When Neil Sheehan arrived in Vietnam as a young reporter in 1962, he had no idea that he was entering a conflict that would shape his entire career. As America's military involvement escalated, he found that the war he was observing firsthand no longer resembled the contest the U.S. government was trying to present to the American people. Sheehan's reporting brought him into intense conflict with the Pentagon and the State Department.
As a New York Times correspondent, Sheehan acquired the Pentagon Papers, the Defense Department's classified history of the war, which revealed a long-standing pattern of government deception about the origins of the conflict and prospects for its favorable outcome. When the Nixon administration attempted to block publication of the documents, the case went all the way to the Supreme Court, in a decision that vindicated the Constitution's guarantee of freedom of the press.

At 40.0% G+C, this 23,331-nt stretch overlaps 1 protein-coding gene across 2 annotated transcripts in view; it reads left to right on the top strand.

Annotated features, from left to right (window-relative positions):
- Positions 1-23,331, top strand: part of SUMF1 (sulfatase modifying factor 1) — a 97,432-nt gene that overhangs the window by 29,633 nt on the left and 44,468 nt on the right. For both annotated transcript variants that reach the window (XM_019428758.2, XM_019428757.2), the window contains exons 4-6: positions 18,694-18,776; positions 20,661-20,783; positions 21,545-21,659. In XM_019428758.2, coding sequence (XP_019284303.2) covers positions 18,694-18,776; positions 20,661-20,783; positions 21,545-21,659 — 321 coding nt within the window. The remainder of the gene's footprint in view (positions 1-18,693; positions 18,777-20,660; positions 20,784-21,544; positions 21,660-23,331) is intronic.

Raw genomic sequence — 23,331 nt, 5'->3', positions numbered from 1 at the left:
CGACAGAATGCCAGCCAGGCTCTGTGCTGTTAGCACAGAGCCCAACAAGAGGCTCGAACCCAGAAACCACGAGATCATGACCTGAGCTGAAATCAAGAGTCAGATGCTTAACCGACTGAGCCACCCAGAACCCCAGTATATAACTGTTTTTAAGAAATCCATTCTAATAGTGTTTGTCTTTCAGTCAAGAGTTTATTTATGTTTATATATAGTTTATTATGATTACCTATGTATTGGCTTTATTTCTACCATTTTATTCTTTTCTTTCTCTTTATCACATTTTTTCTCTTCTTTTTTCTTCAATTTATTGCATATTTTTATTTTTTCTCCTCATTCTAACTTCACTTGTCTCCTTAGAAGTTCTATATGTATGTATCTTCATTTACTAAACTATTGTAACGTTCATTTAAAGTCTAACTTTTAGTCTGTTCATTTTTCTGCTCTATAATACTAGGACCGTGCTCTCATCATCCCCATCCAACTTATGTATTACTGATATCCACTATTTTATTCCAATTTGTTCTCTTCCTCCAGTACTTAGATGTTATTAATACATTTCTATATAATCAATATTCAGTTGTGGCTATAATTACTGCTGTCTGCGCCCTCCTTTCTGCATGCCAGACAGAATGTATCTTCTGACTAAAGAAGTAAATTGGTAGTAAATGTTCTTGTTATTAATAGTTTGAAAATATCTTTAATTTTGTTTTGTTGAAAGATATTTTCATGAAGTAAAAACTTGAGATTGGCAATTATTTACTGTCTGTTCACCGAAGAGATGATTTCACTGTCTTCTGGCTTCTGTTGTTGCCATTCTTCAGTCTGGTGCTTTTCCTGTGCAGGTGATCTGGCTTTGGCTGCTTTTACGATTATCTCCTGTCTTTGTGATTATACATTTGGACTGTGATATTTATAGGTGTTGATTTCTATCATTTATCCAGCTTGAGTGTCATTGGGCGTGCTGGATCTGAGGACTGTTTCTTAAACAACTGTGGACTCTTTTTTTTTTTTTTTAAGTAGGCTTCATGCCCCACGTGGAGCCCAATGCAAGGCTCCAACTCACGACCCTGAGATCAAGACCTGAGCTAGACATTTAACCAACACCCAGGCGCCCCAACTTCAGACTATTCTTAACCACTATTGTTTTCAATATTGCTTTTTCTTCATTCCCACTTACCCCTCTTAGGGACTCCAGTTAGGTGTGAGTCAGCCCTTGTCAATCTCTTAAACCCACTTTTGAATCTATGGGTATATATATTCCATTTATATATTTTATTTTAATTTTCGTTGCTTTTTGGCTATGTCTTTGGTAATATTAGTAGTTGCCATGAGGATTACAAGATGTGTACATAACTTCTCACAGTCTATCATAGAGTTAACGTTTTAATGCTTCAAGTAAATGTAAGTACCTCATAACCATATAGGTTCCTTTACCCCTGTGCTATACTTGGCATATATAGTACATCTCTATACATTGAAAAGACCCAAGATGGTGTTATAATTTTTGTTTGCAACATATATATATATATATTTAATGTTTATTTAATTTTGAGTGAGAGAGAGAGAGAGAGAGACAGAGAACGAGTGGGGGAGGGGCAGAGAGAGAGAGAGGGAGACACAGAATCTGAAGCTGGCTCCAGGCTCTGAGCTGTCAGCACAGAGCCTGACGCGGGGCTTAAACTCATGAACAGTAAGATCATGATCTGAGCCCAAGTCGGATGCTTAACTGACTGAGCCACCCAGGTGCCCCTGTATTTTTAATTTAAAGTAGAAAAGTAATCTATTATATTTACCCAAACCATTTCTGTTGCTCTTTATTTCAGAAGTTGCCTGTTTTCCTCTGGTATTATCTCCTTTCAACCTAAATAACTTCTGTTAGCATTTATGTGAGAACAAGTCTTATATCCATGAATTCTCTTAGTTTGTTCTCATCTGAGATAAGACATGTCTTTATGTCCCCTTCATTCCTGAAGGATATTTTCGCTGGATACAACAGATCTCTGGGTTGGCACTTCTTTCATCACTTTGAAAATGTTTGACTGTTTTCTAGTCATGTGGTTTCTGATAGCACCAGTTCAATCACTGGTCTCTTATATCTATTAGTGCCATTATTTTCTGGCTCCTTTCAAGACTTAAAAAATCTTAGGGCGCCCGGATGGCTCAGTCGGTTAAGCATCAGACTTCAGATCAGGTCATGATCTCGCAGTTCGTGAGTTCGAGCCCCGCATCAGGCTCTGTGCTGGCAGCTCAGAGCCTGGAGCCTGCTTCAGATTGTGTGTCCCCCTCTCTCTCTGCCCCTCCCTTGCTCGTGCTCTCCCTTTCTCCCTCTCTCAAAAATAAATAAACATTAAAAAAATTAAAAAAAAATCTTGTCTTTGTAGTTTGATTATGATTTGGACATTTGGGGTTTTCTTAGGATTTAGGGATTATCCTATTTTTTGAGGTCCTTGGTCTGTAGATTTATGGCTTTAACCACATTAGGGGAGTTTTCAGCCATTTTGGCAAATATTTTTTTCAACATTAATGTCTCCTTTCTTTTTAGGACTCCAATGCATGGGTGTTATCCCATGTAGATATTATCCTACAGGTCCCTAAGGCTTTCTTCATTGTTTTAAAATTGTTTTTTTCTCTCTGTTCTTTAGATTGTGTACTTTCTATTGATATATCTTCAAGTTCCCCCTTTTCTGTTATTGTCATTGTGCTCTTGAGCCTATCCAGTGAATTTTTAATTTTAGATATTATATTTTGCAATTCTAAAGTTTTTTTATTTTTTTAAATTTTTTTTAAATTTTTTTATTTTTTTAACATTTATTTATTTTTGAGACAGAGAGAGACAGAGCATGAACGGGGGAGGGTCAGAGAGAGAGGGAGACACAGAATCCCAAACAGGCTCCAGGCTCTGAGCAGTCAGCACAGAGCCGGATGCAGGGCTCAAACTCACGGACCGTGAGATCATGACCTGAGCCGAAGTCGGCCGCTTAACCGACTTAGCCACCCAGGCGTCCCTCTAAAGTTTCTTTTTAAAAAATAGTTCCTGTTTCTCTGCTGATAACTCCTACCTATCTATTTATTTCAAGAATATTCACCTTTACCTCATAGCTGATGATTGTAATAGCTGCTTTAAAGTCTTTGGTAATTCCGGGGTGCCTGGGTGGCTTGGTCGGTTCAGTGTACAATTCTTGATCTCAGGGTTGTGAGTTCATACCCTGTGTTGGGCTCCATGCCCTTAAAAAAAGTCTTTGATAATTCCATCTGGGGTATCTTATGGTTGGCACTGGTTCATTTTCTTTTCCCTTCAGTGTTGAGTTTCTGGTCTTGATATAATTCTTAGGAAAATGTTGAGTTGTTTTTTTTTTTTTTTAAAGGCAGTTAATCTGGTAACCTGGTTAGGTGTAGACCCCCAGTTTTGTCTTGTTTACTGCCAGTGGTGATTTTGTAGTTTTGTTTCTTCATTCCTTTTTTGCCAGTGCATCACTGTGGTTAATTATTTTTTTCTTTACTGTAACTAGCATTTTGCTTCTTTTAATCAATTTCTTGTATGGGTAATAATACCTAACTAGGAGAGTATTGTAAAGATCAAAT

Neil Sheehan distilled his experience and insight of the Vietnam War in his massive narrative A Bright Shining Lie. Sixteen years in the writing, it told the story of the war through the experience of a single exceptional warrior. Sheehan's book received the Pulitzer Prize for Non-Fiction and was hailed as the most outstanding book to emerge from the conflict. Neil Sheehan's courage and tenacity as a reporter, and his eloquence as a writer, have made him the role model for all journalists who fight against powerful opposition to bring truth to light.